A schoolyard brawl has broken out between kids TV powerhouse Nickelodeon and Nielsen, the company whose ratings determine advertising rates. Nick, long the leader in the space, has disputed what Nielsen says are double-digit ratings declines since September.
At stake for Nickelodeon are millions of dollars from such popular shows as SpongeBob SquarePants and iCarly. Nick accounted for about 25 percent of Viacom's $1.39 billion in ad revenue in fourth-quarter 2010. Already the ratings shortfall has caused Nick to dole out so-called make-goods to advertisers. And the network is on track to surrender its ratings crown to rival Disney Channel for the year among the coveted demo of kids ages 6 to 11 for the first time since Disney Channel launched in 1983.
Still, no one is disputing Disney Channel's ascendant ratings. The Nick nemesis is up 8 percent in total day and 11 percent in primetime viewers among kids 6 to 11, though Nick still will win the year in kids 2 to 11. In addition, Disney Channel, home of Kim Possible and Wizards of Waverly Place, is now the leading network among girls, 40 percent of whom cite it as the "first channel I go to," according to Disney research. "The days of Nickelodeon being the only kids network are over," says Paul DeBenedittis, senior vp programming strategy at Disney Channels Worldwide, citing its diverse roster of series. "It's not one hit show, it's eight shows."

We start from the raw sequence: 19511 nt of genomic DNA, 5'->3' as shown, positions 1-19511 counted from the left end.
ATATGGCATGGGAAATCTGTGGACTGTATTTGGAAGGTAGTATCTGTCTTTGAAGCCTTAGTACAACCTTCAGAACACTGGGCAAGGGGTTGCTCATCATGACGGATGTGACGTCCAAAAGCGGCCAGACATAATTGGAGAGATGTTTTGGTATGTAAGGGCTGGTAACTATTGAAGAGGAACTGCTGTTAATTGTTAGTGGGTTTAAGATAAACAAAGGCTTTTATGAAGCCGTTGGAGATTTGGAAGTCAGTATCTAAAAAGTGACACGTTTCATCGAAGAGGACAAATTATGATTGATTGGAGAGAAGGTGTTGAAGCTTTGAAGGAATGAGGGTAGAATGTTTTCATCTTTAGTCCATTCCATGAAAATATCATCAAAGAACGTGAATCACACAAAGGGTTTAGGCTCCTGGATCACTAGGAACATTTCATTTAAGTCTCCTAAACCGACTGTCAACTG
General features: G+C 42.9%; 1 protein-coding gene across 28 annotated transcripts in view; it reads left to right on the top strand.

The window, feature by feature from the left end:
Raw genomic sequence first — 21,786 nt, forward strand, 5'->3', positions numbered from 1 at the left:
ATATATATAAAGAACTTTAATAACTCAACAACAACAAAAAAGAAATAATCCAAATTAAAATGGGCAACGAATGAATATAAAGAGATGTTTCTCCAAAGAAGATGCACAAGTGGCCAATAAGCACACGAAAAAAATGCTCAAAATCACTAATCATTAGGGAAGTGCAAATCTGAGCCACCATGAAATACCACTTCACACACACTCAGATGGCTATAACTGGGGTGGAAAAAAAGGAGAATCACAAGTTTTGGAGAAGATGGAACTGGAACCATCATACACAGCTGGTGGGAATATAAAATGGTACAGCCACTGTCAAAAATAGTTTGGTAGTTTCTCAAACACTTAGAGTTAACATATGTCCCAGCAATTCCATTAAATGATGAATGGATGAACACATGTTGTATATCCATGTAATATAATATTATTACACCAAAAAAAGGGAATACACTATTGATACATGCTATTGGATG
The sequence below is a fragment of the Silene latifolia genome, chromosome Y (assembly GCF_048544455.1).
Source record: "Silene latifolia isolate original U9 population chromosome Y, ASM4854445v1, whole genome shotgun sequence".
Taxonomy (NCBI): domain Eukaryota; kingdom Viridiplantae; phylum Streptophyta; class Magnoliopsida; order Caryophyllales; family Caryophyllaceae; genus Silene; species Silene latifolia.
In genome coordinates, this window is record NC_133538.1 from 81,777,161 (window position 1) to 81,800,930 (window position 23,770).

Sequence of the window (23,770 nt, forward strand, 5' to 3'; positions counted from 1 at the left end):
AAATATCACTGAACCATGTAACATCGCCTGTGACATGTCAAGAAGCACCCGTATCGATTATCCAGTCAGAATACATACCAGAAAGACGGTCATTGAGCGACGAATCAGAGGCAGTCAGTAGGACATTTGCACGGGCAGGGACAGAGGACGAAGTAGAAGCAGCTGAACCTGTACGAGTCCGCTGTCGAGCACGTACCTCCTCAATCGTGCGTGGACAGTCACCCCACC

- Target Demo: 6-14
- Top-Rated Show/Viewers: A.N.T. Farm (2.4 million)
- Target Demo: 2-11
- Top-Rated Show/Viewers: SpongeBob, iCarly (2.3 million each)